Parenting is hard. Especially when even the slightest noise attracts the unwanted attention of a toothy, angry, altogether terrifying creature that will then rip the entrails from both you and your spawn.
That’s the general conceit of the new horror movie, A Quiet Place, from director John Krasinski. Yes, the inoffensively handsome smart aleck from The Office has ventured into the horror realm and, while I’m not as in love with his first genre offering as many others, it’s effective, thrilling, and at times unbearably tense. This marks his third foray behind the camera, but if he wants to hang around the horror kids—we’re the ones wearing black and smoking in by the dumpsters—I’m game to keep watching.
It takes a certain swagger to make a near-silent film, one with almost no dialogue; seven cast members, one of whom plays an uncredited corpse; and to turn it all into a horror-driven meditation on the angst of parenthood, guilt, and survival. One that also watches as a metaphor for censorship. But here we are. And it works.
The plot picks up in the wake of some sort of apocalyptic event—no story that starts with a title card reading, “Day XX,” ever goes well. A family—a father (Krasinski), mother (his real-life wife, Emily Blunt), daughter (Millicent Simmonds, Wonderstruck), and son (Noah Jupe, Suburbicon)—live on a remote farm, coping with an unimaginable trauma. And monsters. And a pregnancy. They have a lot on their plates.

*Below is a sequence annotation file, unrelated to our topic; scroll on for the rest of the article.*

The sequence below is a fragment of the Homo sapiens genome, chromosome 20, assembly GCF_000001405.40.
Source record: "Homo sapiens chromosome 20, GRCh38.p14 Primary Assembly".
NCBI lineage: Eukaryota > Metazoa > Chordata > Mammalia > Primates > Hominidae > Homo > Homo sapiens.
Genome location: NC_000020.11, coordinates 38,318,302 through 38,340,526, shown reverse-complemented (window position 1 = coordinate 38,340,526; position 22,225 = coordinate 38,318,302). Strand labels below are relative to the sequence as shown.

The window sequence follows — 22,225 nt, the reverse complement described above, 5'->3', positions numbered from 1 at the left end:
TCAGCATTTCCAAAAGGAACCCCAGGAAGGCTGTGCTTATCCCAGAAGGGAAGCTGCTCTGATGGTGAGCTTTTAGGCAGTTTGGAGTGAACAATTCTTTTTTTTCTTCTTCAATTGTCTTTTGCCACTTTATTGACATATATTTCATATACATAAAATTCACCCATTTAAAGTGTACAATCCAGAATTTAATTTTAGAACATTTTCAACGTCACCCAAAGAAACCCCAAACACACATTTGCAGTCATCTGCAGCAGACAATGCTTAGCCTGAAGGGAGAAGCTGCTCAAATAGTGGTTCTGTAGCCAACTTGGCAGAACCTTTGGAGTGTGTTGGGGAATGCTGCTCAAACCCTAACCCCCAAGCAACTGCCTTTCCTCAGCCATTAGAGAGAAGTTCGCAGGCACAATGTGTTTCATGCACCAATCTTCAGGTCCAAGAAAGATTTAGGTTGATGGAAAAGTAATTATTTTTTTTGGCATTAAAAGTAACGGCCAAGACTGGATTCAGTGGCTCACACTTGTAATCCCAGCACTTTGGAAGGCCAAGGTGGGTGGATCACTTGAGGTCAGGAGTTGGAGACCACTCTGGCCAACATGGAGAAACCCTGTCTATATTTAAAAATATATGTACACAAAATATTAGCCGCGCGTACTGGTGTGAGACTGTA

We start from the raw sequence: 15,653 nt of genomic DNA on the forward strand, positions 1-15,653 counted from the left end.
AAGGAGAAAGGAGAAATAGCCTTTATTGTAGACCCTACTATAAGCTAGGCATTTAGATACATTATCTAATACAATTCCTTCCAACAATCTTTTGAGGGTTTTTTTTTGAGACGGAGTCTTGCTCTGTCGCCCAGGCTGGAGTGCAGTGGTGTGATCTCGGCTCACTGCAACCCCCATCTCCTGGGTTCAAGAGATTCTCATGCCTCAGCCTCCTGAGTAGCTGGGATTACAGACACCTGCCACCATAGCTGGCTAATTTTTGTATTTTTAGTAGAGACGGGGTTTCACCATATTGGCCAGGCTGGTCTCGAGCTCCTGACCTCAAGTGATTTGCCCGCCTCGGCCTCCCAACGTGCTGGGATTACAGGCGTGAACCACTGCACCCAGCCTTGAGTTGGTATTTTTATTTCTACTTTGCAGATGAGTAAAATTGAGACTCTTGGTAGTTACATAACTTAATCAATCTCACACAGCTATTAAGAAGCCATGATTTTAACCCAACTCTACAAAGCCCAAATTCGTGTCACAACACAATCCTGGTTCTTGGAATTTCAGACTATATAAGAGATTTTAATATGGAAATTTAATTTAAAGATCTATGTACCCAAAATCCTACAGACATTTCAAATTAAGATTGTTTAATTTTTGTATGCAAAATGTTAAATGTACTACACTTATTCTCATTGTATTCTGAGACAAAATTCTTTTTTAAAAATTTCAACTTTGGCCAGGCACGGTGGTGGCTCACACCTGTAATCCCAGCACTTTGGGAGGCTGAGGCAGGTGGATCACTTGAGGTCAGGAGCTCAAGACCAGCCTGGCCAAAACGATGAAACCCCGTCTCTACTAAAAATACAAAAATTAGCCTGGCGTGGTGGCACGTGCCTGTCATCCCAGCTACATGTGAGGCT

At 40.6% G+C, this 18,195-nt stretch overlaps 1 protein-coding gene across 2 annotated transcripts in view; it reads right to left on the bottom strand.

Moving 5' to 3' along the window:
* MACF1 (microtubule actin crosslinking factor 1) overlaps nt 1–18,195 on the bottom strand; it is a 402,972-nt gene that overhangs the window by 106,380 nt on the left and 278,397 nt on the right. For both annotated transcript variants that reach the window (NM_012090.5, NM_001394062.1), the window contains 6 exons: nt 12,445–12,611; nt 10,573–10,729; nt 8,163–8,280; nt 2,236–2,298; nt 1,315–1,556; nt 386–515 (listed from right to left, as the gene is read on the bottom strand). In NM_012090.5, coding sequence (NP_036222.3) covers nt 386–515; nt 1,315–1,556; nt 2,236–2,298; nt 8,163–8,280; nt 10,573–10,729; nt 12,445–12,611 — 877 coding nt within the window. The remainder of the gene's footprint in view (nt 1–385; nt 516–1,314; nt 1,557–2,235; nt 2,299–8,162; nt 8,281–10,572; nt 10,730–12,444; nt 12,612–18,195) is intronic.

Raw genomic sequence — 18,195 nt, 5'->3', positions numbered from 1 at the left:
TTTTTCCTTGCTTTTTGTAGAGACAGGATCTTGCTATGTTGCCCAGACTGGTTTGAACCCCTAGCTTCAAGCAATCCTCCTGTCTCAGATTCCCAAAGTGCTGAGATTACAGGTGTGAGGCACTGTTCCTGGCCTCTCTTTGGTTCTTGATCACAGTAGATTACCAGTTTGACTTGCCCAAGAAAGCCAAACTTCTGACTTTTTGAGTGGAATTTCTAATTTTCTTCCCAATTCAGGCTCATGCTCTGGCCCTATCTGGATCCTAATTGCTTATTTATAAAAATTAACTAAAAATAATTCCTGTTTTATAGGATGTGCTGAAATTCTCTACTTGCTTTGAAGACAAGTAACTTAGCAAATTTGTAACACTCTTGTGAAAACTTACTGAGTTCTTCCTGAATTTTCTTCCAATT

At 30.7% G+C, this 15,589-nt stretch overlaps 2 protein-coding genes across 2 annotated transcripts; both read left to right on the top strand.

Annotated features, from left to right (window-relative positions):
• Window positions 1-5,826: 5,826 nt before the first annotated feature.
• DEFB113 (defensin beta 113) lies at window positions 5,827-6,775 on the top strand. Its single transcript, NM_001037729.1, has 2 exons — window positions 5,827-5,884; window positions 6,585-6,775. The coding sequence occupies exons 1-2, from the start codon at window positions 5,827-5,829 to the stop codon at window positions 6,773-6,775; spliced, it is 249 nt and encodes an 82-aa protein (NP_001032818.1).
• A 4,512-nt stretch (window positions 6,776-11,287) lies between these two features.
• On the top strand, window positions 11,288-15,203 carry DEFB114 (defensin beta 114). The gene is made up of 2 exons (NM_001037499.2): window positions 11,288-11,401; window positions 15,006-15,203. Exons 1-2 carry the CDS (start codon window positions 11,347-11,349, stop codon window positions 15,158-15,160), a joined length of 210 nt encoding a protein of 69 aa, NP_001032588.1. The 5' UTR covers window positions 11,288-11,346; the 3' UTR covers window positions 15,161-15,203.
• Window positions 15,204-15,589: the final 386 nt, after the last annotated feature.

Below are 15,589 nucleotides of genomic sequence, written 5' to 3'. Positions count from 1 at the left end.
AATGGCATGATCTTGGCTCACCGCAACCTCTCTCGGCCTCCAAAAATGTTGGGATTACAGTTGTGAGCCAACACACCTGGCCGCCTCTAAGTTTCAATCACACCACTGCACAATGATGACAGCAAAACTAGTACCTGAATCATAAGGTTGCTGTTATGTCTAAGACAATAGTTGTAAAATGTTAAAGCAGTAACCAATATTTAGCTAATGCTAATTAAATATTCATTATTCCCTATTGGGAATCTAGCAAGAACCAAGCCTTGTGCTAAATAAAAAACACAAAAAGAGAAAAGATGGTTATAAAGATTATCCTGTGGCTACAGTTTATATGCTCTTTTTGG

This silence is both literal and metaphorical. In multiple senses. The daughter—the characters technically all have credited names, though they’re never explicitly mentioned—is deaf, so this new quiet is really just her world, the one she already knew. (Simmonds, the young actress, is actually deaf in real life.) They can’t speak—they use sign language—for fear of attracting the creatures. And even if they could, everyone’s turned inward to contend with what happens in the banger of an opening scene. In reality, A Quiet Place is a family drama about loss, grief, culpability, and blame. It just so happens that it takes place in a world besieged by monsters.
The script from Krasinski, Bryan Woods, and Scott Beck, dovetails the family drama nicely into the horror trappings. Thematic elements play off of and enhance one another. Standard parental protective instincts are always important, but more immediately so when there are literal monsters lurking in the dark. Esoteric horrors, like losing a loved one, blend with concrete terror in the form of hideous beasts. Anxiety and fear are normal parts bringing a child into the world, sensations heightened by the fact that an ill-timed crying baby not only causes a lack of sleep but imminent death for all around—the pregnancy basically functions like ticking clock. Krasinski and company use the genre forms to amplify the familial issues at the same time the dramatic elements accentuate and ratchet up the horrific.
One challenge A Quiet Place faces is world building. There’s not a ton of background—we assume the creatures are alien, but it’s never 100% clear. No talking means no exposition in dialogue form. It doesn’t do deliver a ton of details or history, but offers just enough to set the stage and get things moving.